The Single Most Valuable Document in the History of the World Wide Web

Subject to debate, but according to this article in the BBC, the claim of the “most valuable document in the history of the World Wide Web” belongs to a legal document that made the web publicly available in such a way that no one could claim ownership of it and that would ensure it was a free and open standard for everyone to use.

A team at the European Organisation for Nuclear Research (Cern) has launched a project to re-create the first web page.

The aim is to preserve the original hardware and software associated with the birth of the web.

Interesting.

The Exact Location Where the World Wide Web Was Invented

David Galbraith wrote to Tim Berners-Lee, the inventor of the World Wide Web, who explained that the Web was was technically invented in France, not Switzerland:

I’ll bet if you asked every French politician where the web was invented not a single one would know this. The Franco-Swiss border runs through the CERN campus and building 31 is literally just a few feet into France. However, there is no explicit border within CERN and the main entrance is in Switzerland, so the situation of which country it was invented in is actually quite a tricky one. The current commemorative plaque, which is outside a row of offices where people other than Tim Berners-Lee worked on the web, is in Switzerland. To add to the confusion, in case Tim thought of the web at home, his home was in France but he temporarily moved to rented accommodation in Switzerland, just around the time the web was developed. So although, strictly speaking, France is the birthplace of the web it would be fair to say that it happened in building 31 at CERN but not in any particular country! How delightfully appropriate for an invention which breaks down physical borders. ]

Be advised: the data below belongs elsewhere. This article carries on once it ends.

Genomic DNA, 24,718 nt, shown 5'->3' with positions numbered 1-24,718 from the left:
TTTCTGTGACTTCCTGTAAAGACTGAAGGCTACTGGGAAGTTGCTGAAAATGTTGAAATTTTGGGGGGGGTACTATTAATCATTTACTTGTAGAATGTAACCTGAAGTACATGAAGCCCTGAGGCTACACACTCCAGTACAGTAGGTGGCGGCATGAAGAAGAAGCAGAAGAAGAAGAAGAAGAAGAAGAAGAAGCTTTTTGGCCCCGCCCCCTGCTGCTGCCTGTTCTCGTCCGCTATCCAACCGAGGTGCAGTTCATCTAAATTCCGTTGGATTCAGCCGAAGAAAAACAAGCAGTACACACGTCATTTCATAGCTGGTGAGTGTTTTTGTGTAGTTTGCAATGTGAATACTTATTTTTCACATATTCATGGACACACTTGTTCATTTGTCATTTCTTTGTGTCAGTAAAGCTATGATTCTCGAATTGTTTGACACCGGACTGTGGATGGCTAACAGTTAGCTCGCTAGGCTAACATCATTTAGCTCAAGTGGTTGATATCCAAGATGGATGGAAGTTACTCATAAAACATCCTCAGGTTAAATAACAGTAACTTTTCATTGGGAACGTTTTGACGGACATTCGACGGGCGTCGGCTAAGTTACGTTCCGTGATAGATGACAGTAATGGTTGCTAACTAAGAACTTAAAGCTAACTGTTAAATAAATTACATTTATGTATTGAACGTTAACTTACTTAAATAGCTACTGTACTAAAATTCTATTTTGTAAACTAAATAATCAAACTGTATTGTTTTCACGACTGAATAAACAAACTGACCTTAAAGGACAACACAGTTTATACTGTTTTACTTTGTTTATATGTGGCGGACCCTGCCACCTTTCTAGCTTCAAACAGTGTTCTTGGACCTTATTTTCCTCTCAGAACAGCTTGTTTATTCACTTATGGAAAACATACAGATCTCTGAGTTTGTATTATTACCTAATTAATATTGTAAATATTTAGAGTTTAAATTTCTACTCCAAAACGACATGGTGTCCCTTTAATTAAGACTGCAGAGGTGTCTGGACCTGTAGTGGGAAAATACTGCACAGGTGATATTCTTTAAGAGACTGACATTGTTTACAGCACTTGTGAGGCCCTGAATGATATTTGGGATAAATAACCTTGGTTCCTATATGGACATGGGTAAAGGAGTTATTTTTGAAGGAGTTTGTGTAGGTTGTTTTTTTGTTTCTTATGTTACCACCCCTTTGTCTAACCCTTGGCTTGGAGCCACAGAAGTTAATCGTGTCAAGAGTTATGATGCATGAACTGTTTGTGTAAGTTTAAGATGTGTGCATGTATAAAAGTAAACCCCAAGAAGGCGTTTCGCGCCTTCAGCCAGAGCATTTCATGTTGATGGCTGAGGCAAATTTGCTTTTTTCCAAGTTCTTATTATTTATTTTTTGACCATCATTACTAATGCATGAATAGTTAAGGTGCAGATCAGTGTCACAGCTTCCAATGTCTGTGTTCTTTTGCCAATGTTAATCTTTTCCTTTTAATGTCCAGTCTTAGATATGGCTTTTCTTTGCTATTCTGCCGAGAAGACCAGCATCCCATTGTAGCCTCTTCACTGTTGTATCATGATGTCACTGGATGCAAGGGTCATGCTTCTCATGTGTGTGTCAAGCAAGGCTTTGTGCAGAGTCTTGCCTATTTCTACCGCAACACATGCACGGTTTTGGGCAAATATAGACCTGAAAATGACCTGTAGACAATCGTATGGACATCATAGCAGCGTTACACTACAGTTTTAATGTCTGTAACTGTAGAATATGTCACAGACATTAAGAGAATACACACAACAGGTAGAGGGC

There is a plaque in a corridor in building 2, but no specific offices are indicated and there is some ambiguity as to what happened where, in building 31. Thomas Madsen-Mygdal has a gallery showing locations in building 31 and 513, but there are very few places on the web documenting these places. I took photos of the plaque, such as the one here, with Creative Commons licenses, so that they could be used elsewhere.